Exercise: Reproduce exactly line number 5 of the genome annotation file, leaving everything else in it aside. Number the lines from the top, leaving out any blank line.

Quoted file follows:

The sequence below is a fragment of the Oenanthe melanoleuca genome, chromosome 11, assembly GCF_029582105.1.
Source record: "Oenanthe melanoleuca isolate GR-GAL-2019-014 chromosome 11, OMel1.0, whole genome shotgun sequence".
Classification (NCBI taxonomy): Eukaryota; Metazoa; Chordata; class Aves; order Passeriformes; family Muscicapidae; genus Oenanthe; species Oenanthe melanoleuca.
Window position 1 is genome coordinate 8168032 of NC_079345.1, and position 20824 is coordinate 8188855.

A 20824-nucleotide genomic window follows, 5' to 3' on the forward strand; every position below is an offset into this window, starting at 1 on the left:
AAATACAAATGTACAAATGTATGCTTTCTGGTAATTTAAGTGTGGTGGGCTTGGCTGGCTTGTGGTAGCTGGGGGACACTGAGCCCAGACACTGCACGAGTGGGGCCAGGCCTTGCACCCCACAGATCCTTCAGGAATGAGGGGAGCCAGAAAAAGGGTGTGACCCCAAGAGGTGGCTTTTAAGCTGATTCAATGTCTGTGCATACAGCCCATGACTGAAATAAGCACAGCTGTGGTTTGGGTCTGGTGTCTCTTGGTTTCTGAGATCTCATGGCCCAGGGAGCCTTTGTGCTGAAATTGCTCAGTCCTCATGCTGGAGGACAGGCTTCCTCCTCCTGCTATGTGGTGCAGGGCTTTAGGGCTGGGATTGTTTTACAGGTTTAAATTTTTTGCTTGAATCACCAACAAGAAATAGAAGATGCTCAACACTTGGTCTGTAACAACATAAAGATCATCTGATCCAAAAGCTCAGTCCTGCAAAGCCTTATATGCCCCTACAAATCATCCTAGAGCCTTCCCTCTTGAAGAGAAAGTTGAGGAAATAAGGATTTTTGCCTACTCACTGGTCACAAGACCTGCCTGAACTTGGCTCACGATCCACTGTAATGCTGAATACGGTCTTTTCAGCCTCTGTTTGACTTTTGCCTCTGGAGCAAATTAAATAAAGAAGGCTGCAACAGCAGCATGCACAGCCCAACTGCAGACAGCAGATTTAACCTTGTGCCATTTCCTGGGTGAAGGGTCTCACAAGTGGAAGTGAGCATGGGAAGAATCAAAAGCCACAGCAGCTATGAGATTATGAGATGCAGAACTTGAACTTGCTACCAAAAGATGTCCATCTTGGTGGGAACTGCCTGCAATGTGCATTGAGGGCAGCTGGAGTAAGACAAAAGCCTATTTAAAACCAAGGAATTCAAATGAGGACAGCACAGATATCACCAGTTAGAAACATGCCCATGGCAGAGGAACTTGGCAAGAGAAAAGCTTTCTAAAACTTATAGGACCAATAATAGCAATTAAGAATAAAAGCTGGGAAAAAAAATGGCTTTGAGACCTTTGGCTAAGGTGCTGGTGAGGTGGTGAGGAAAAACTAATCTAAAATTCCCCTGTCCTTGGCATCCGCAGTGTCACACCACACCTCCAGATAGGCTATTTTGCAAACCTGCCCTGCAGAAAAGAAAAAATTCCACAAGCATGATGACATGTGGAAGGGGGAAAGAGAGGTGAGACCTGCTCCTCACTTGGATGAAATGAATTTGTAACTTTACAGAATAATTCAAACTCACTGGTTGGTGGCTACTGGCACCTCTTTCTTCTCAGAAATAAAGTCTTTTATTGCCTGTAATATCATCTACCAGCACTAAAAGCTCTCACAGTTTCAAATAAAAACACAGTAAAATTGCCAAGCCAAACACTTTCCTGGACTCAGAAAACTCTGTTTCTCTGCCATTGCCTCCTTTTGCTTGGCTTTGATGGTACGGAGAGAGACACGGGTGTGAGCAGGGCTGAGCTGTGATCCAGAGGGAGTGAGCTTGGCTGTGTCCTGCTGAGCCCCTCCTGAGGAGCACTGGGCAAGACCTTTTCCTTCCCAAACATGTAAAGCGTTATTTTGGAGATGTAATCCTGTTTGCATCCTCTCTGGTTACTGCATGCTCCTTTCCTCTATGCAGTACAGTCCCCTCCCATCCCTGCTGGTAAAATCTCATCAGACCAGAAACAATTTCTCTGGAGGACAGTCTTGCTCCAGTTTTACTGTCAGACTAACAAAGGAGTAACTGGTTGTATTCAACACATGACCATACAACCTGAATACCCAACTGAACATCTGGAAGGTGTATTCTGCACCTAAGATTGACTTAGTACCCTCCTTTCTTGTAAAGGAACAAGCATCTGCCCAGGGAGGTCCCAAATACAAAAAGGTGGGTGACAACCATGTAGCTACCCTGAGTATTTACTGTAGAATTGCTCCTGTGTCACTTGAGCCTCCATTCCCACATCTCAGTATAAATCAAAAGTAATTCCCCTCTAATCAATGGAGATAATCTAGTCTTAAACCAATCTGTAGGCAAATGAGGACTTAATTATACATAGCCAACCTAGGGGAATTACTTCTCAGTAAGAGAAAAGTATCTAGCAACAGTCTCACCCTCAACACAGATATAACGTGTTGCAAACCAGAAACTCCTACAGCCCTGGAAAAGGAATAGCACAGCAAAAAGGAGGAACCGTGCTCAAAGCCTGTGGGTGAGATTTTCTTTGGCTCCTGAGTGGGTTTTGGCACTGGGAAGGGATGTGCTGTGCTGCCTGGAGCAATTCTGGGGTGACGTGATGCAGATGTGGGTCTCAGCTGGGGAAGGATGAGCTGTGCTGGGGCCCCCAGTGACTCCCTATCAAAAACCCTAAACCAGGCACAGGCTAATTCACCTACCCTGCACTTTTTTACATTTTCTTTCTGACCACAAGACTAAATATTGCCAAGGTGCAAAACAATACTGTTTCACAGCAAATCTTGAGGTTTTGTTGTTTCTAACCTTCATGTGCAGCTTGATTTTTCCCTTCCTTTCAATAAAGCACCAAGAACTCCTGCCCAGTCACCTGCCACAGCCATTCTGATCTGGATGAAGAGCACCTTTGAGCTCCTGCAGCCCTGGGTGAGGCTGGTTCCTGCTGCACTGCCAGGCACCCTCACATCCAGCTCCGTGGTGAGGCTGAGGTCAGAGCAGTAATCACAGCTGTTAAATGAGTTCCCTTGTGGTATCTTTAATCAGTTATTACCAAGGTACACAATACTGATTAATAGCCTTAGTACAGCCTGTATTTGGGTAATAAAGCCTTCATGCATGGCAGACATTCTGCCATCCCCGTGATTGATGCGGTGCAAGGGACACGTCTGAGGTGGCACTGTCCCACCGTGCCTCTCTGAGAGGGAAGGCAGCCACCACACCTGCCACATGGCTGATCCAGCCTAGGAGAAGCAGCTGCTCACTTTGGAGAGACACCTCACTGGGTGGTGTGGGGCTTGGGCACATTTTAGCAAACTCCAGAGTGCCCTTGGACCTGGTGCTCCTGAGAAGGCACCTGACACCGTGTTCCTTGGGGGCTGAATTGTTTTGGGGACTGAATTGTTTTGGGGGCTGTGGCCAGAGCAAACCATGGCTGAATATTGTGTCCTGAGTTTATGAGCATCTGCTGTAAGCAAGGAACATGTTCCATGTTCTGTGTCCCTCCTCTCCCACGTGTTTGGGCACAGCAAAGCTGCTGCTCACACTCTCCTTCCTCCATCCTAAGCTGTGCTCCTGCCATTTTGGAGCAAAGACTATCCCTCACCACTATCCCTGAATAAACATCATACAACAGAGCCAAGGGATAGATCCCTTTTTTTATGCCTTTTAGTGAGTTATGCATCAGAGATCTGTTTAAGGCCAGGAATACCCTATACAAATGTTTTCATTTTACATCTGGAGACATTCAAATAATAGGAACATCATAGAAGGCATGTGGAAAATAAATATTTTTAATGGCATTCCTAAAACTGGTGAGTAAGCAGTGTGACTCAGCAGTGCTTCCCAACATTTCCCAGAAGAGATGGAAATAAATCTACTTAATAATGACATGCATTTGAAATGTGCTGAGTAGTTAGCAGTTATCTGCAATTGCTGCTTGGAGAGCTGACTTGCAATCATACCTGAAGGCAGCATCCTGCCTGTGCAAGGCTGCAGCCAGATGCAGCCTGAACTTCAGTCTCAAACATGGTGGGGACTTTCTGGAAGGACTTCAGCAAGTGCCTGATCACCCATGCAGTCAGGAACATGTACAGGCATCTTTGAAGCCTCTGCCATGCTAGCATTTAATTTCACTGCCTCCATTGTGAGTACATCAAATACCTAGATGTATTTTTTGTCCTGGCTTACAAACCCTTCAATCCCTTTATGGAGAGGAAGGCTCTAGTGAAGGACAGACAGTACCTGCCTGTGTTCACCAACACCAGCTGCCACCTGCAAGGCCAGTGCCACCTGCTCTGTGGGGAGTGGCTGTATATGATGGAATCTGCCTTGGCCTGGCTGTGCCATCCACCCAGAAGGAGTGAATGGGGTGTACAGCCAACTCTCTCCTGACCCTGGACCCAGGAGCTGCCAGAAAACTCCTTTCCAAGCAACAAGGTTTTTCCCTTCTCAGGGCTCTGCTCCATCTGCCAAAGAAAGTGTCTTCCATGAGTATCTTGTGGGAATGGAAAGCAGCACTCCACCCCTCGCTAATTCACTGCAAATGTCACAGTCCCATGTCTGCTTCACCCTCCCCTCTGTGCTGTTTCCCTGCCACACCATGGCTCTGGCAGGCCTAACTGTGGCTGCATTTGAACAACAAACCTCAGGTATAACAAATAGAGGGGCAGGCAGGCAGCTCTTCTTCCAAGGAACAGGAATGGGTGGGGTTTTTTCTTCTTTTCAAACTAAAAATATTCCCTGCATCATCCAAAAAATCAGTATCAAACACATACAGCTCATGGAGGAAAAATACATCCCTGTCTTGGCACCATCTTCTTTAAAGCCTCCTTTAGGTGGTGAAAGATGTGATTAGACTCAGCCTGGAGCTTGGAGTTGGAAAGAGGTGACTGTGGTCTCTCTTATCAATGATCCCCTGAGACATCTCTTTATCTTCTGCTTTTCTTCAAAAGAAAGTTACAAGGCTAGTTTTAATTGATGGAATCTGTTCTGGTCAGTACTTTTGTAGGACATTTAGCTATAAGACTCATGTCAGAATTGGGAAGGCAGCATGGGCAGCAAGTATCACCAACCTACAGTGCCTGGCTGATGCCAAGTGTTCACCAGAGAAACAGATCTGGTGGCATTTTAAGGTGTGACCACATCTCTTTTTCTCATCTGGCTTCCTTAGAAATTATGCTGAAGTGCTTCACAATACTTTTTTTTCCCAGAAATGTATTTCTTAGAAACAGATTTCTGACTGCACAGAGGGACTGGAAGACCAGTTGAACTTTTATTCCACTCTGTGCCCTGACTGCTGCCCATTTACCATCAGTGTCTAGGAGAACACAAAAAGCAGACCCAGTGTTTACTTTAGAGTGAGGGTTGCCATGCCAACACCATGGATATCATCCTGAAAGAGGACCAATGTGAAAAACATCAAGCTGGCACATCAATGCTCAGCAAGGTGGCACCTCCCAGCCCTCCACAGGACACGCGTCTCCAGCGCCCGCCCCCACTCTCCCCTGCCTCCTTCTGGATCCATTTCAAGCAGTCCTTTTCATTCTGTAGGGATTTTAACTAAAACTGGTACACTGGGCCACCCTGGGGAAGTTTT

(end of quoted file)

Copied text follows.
A 20824-nucleotide genomic window follows, 5' to 3' on the forward strand; every position below is an offset into this window, starting at 1 on the left: